It goes without saying that House for All Sinners and Saints is stronger now because of those newcomers. You can look around…on any given Sunday and think I am unclear what all these people have in common. Out of one corner of your eye there’s a homeless guy serving communion to a corporate lawyer and out of the other corner is a teenage girl with pink hair holding the baby of a suburban soccer mom. And there I was a year ago fearing that the weirdness of our church was going to be diluted.

For Bolz-Weber the struggle of community is always about overcoming, through the shaking up of the presence of God, our tendency to draw lines of inclusion and exclusion, our tendency to cling to tribalism and its safety, even the tribalism of the different. And that the grace of God won’t stand for that.

The writing of a memoir is a tricky thing. There needs to be a reason for it, a justification. To simply tell one’s story for its own sake might seem hubristic, and some will no doubt be put off by Bolz-Weber’s choice to pursue this project, seeming as it does to focus on her persona. But beyond the surface of the genre, astute readers will see that it is about more than Bolz-Weber’s life or her church—subjects that would certainly be considered self-aggrandizing if they were the ultimate focus. In this sense the subtitle of the book is not really indicative. It is not about Bolz-Weber’s faith, it is about God. God who shows up unexpectedly with power unmake (in ways that seem like death) and remake. Power to bring life out of things we’ve killed through choices and mistakes. And that this power is in the person of Jesus, and that Jesus comes with this power through the Other—sometimes the through the Other of the church and its members, sometimes through no-nonsense sisters or rehab counselors or crass stand-up comedians. It always comes from outside us as a moment of grace. Bolz-Weber’s book is a reminder that we find God’s power hidden under the opposite of where we expect it—whatever that opposite may be for us—and if we have the eyes to see it and the honesty to face it, God brings life.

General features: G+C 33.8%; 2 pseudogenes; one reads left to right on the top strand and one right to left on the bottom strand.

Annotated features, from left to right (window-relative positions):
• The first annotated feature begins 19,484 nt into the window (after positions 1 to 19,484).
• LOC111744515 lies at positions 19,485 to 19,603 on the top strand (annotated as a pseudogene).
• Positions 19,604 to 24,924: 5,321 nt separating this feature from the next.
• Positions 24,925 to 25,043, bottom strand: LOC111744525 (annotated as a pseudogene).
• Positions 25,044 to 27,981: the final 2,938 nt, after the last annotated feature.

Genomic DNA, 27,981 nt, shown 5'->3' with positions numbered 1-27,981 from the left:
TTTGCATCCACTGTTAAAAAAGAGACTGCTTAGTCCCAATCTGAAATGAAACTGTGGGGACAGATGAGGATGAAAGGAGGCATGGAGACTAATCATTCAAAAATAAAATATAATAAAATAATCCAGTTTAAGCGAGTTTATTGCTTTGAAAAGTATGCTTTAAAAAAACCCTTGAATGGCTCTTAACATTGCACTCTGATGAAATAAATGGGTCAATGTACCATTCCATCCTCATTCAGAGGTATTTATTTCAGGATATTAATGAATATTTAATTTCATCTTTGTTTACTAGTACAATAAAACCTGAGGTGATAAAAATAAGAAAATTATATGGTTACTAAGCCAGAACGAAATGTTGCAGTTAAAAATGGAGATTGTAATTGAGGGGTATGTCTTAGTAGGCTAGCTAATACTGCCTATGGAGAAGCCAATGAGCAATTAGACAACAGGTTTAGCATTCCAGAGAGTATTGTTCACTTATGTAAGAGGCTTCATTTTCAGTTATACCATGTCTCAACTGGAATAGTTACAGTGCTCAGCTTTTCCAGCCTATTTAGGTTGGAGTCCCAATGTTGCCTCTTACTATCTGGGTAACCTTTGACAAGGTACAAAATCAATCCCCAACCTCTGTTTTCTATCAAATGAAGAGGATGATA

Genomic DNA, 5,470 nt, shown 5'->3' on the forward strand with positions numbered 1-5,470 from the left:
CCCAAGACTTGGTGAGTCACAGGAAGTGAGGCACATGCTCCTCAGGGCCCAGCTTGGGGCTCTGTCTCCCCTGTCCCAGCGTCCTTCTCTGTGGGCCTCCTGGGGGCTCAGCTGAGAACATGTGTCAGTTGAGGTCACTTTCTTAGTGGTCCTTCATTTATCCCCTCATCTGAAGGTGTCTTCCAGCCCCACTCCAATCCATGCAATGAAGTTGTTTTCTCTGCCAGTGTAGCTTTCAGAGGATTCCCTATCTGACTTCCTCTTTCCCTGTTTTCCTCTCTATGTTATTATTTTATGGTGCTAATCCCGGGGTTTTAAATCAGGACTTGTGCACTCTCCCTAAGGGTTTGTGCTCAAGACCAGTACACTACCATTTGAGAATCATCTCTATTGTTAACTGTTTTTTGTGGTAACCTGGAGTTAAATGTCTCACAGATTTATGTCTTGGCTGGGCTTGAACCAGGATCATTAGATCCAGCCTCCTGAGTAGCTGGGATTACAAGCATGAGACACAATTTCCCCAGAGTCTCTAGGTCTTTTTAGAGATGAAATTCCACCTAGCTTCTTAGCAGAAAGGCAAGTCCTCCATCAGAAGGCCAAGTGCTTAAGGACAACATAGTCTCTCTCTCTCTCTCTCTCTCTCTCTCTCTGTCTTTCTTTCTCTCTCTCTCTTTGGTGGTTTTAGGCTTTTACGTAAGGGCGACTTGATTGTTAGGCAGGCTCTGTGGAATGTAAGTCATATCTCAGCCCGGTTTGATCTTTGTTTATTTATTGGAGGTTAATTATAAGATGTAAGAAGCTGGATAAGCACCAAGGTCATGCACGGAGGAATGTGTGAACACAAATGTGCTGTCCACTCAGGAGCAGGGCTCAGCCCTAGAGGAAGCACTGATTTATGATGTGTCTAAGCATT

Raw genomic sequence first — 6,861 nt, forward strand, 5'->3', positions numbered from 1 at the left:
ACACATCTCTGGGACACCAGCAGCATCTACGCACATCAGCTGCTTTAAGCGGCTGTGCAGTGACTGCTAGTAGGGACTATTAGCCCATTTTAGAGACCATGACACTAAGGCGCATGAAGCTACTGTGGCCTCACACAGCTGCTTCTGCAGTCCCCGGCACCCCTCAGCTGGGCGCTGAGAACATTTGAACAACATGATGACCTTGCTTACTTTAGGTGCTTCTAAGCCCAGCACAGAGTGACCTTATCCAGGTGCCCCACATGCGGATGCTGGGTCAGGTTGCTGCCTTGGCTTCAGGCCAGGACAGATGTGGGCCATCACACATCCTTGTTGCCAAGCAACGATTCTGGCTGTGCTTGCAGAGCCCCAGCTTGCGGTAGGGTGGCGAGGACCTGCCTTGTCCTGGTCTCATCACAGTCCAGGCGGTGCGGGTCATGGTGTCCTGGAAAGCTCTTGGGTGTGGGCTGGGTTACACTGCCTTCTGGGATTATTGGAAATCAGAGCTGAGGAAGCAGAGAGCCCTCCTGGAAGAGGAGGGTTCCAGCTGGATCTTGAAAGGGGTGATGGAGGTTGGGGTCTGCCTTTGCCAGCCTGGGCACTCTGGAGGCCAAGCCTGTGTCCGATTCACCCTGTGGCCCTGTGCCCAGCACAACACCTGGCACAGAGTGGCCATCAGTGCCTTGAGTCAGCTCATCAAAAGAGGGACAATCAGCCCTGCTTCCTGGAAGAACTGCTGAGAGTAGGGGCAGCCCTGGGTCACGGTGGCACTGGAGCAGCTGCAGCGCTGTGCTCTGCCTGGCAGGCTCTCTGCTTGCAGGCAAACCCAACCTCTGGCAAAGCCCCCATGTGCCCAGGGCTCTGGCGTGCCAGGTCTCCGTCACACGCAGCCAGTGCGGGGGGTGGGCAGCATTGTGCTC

The question of what to do with the contents of the book is intriguing. This is certainly not a how-to book. Bolz-Weber is not trying to say, “Here’s what we did, and you can do it too!” as if there is a formula or a technique behind House for All Sinners and Saints. Those interested as pastors and laypeople in trying to make their churches more welcoming to different sorts of people will no doubt find inspiration here, but not much in the way of practical advice, except the general observations that it will be difficult and painful and that there will be a lot of stumbling along the way. Those who preach and teach may find a good deal of sermon-worthy material, and that is no small contribution. Perhaps its greatest use, however, is the same as that of so many good stories, whether fictional or not: that the reader is reminded of the unexpectedness of grace and its bearers. That the reader might be provoked to reflect (either alone or with others) on the unexpected moments of grace in their own lives and churches and the people through whom God has brought that. That such reflection changes how we order our lives and our communities may not be the guaranteed result, but it would be a good one.

Judith Stack-Nelson has a Ph.D. in New Testament from Princeton Theological Seminary and has taught at a variety of undergraduate and graduate institutions including St Olaf College, Augsburg College, and Fuller Seminary.